Spring’s hot fad – the fidget spinner - was originally created for adults, advertised to help people with trouble focusing. Yet, after a leap in popularity with kids (holding every spot on Amazon toys top 20 best sellers), these trendy toys are now being banned from some classrooms because teachers feel they actually distract students from their school work.
It’s a challenge to find the right tools to create a successful learning environment – and there are some parallels in the world of corporate learning as well. You must help employees focus by creating a talent development space with access to meaningful content, and do so in a way that’s simple to use, easy to manage, and engaging. Video content is rapidly emerging as a powerful tool in corporate learning, but for it to be effective, you need to ensure that your use of video is truly a learning aid, not a distraction.
If you find this shift to digital learning somewhat challenging, you’re not alone. Many companies are struggling to build a "digital learning" experience. In fact, Bersin by Deloitte identifies “the Continuing Explosion and Evolution of the Learning Market” as one of their key trends in the recent report, “HR Technology Disruptions for 2017: Nine Trends Reinventing the HR Software Market.”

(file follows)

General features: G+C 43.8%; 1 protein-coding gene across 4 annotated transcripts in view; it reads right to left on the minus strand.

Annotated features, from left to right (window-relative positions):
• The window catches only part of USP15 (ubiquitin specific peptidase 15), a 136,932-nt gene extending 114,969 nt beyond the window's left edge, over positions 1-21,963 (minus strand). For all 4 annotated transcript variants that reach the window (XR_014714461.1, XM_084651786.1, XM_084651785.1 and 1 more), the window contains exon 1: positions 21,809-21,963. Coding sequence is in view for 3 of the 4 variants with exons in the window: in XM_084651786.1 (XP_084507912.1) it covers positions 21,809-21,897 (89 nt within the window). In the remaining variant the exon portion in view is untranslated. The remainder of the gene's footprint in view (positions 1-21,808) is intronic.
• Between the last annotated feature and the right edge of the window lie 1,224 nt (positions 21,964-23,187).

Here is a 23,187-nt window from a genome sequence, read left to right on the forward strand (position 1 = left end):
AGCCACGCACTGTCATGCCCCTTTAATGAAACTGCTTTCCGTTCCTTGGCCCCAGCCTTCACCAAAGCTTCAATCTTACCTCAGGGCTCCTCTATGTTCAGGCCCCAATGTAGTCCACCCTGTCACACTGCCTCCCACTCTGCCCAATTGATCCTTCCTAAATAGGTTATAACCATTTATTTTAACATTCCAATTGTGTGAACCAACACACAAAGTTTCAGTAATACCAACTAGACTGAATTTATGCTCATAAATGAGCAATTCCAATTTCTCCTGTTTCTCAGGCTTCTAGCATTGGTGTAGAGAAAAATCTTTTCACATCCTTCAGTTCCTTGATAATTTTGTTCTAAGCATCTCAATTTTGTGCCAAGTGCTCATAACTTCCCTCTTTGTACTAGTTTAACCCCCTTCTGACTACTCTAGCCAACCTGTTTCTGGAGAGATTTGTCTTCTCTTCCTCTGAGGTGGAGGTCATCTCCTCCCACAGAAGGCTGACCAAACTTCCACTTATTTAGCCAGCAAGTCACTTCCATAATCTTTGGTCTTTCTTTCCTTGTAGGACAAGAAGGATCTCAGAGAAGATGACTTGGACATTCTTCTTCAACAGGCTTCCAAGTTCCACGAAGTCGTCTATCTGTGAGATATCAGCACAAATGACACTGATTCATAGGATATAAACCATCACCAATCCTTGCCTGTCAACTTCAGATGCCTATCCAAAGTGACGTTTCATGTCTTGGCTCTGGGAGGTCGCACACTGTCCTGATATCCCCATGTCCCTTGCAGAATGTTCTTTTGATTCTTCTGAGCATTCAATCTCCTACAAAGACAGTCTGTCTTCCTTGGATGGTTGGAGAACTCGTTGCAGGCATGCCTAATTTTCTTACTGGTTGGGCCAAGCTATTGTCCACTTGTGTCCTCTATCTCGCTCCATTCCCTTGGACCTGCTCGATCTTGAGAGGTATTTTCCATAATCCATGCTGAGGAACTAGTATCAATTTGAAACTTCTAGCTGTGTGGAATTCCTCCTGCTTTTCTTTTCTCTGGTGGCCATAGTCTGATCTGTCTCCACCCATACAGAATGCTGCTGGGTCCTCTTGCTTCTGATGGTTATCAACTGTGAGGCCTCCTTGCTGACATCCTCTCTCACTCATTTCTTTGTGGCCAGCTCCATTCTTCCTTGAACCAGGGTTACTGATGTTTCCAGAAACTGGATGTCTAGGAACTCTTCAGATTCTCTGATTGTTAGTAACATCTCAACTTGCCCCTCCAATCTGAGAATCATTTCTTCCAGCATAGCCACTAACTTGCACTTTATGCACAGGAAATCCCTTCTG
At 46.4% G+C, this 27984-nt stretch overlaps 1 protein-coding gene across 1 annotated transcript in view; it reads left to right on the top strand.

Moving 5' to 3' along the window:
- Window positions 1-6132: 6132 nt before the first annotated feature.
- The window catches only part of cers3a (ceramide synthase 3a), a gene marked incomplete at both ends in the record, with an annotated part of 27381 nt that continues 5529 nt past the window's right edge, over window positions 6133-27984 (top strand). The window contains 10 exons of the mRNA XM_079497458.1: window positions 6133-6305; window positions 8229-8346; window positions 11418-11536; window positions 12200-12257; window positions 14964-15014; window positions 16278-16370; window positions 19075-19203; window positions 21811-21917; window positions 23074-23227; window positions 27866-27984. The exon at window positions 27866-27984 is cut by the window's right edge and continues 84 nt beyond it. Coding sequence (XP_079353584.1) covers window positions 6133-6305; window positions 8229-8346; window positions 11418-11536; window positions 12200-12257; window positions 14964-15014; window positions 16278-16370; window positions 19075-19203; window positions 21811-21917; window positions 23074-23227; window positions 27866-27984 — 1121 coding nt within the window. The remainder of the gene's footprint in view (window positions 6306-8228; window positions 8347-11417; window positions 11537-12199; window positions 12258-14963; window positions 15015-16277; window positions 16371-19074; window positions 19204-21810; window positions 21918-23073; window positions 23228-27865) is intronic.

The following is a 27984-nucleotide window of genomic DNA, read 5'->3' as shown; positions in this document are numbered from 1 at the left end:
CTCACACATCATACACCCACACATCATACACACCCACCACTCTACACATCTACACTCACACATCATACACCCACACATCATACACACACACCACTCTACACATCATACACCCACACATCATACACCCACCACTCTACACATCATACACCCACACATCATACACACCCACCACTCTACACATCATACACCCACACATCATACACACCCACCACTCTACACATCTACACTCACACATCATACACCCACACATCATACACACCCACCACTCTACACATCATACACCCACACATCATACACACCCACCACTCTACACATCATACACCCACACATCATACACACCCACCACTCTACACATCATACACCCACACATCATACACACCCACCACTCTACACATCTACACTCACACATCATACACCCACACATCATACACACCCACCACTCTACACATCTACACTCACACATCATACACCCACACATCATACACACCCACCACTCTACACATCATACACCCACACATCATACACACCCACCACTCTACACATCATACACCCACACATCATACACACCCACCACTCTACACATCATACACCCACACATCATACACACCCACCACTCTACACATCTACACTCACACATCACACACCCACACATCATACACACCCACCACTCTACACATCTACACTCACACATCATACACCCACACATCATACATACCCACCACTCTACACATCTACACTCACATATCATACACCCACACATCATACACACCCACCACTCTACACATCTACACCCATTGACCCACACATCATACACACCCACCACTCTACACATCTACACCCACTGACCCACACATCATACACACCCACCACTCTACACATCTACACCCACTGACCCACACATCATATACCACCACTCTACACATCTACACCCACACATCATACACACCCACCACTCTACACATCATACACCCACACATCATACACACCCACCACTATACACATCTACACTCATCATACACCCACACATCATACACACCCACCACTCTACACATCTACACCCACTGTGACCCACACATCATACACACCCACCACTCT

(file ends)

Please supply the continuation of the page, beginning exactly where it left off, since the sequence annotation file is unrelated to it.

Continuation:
The report highlights that "corporate training buyers are now allocating budget for tools to integrate, consolidate, measure, and curate all this content for employees. The global Learning and Development marketplace is over $130 billion, so there is at least a $10 billion market for technologies and tools to administer, manage, and track all this training.” But to work, these funds must be directed to methods that truly help employees learn, and not just spin their wheels.
According to Bersin, video will shape the HR market in 2017 and beyond. Video learning has exploded for several reasons. Employees are overwhelmed at work, and often only have ~20 minutes a week to set aside for learning. And people who want to learn fast are using video tutorials. “Rather than producing two to three hour ‘courses’ that require page-turning and slow video or animation, we need to offer ‘learning on-demand’ and recommend content just as needed.” Jim Lundy from Aragon Research writes, “The ability to learn and collaborate on a video is the future.” Video learning can also include micro-learning, i.e., the delivery of learning in small 3-5 minute chunks.
As video continues to become the preferred learning method, PeopleFluent continues to lead for best-in-class video learning capabilities as part of its next-generation learning solution, including formal and informal learning, micro-learning, on-demand video learning, social, and mobile capabilities.
Don’t have your learning strategy backfire by distracting rather than engaging. Having the right learning tool in place can have a huge impact on productivity and effectiveness.